In the New Testament, there is a story about a man and his demons:
24 “When an •unclean spirit r comes out of a man, it roams through waterless places looking for rest, and not finding rest, it then it says, ‘I’ll go back to my house where I came from.’ And returning, it finds the house swept and put in order. Then it goes and brings seven other spirits more evil than itself, and they enter and settle down there. As a result, that man’s last condition is worse than the first.”
To me, the verse is about getting sin out of your life and how to keep it from getting back in. As a person in recovery who has struggled to maintain sobriety, I have surrendered a lot of times, actually cleaned house and when I relapsed again it was that much more difficult to stop. My faith in 12-step programs was weak. Attending meetings became a chore or a sentence. It’s not. I know that, but I relate to the thought that you remove something and it comes back in a more powerful manner.
I’m tying that passage to Jeremiah 34:10-11
All the officials and people who entered into covenant to free their male and female slaves—in order not to enslave them any longer—obeyed and freed them. 11 Afterward, however, they changed their minds and took back their male and female slaves they had freed and forced them to become slaves again.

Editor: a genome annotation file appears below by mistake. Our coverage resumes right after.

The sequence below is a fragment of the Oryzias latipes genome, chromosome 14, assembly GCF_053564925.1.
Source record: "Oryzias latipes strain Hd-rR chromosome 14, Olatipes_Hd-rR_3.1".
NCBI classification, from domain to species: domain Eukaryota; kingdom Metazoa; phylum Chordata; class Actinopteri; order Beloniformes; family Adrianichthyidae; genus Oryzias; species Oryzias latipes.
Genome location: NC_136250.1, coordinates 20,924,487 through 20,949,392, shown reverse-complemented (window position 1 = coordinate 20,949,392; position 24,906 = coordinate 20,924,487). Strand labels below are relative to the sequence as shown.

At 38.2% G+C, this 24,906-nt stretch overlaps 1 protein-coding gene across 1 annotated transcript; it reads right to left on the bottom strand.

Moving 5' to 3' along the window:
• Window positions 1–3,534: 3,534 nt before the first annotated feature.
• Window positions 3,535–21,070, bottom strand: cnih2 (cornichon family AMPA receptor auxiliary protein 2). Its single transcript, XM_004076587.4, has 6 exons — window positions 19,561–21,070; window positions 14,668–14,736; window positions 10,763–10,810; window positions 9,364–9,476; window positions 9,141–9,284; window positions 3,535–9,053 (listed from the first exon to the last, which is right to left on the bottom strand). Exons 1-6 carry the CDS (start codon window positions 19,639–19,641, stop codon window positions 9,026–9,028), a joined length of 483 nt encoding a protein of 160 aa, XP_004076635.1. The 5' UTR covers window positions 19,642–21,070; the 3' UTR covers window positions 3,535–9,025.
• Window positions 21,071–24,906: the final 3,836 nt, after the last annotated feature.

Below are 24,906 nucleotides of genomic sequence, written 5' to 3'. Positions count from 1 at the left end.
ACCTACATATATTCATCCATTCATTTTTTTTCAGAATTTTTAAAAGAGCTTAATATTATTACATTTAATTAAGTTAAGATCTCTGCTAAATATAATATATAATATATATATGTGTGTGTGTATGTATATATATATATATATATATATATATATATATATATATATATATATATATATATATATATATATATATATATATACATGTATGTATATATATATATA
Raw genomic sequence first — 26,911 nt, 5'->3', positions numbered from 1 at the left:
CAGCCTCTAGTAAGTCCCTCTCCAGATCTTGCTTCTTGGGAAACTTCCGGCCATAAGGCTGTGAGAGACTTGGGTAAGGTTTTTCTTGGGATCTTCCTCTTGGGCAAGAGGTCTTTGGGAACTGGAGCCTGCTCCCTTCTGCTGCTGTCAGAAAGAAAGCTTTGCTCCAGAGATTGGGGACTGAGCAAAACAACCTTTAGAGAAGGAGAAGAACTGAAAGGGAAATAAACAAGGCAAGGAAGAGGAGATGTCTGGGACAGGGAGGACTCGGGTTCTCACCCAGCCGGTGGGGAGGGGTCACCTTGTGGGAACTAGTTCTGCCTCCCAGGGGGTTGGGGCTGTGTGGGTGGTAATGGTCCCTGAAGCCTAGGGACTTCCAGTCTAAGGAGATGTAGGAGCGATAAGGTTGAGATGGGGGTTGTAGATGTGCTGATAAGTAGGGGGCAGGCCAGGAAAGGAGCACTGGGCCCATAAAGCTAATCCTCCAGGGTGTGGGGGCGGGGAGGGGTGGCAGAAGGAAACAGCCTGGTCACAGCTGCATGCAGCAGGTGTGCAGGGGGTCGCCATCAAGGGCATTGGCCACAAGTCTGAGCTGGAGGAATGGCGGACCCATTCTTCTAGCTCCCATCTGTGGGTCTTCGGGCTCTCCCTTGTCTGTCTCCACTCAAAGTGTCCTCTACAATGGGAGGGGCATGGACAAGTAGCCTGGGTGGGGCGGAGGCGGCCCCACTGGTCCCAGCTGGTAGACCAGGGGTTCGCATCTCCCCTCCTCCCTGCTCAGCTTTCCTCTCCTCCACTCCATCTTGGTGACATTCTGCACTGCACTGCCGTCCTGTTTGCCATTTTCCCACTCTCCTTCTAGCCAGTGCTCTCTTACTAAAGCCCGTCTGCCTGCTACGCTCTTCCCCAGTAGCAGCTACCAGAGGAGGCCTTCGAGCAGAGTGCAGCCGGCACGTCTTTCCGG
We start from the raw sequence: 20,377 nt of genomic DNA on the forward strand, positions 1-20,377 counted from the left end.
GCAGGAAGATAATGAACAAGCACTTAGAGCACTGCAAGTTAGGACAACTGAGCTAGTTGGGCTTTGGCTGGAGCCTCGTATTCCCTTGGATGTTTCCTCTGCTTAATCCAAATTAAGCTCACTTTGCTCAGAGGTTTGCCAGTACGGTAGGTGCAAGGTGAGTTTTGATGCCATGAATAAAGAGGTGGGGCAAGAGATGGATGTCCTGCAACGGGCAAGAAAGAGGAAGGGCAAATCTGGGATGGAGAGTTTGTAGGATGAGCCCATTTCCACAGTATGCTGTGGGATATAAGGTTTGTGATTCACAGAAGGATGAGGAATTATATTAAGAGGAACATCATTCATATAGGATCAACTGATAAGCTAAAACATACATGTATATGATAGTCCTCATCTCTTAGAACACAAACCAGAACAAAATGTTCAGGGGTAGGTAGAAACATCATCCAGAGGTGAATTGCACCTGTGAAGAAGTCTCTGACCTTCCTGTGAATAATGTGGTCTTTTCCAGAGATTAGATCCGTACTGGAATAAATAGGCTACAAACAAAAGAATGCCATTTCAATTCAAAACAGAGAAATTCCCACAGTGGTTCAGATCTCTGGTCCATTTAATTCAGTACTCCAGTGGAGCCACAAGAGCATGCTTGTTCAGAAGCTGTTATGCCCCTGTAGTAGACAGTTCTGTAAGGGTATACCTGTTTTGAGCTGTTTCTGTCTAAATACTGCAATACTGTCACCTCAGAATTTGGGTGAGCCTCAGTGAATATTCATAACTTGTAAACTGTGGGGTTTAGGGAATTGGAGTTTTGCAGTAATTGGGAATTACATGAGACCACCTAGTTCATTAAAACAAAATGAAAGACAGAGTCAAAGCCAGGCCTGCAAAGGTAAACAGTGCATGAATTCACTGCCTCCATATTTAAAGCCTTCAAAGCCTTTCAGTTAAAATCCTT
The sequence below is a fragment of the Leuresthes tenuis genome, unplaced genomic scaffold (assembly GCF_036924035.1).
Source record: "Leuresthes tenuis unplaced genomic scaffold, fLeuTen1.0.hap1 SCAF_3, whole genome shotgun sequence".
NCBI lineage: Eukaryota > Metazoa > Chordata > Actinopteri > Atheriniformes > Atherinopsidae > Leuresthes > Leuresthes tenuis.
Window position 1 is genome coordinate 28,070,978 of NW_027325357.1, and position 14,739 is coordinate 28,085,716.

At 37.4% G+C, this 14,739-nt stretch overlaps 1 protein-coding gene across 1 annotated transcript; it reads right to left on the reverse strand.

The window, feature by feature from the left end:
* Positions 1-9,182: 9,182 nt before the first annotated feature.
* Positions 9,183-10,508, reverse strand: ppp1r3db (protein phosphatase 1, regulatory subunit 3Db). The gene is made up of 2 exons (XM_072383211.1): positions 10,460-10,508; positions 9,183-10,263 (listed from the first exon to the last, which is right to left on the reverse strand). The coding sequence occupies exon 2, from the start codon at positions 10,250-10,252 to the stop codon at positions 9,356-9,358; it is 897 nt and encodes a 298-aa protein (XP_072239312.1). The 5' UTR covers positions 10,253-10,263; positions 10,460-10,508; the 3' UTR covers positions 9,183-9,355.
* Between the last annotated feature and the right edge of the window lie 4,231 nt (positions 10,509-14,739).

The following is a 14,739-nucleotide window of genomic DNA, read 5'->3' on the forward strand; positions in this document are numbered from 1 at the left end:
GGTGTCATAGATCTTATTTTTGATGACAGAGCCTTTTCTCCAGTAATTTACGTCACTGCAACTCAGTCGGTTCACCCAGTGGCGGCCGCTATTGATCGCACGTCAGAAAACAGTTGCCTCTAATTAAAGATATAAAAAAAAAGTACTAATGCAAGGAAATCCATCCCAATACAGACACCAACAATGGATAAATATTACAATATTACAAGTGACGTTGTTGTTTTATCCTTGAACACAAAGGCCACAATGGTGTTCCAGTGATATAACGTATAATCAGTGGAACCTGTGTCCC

The part about taking their slaves again just really stuck out to me. What I related to is the taking things back. Freeing their slaves and then forcing them to become slaves again. It might sound funny, but so many times over the years I would throw away my ‘stash,’ never to be used again and then buying more sometimes in the same day.
That it was costly in a monetary sense, pales in comparison to my spirit and soul. But really, if I didn’t replace that addiction with something else, then I wouldn’t stay sober.
There has to be a change in the way business is conducted. Find something to fill the space that was left. A creative sort can come up with a lot of things.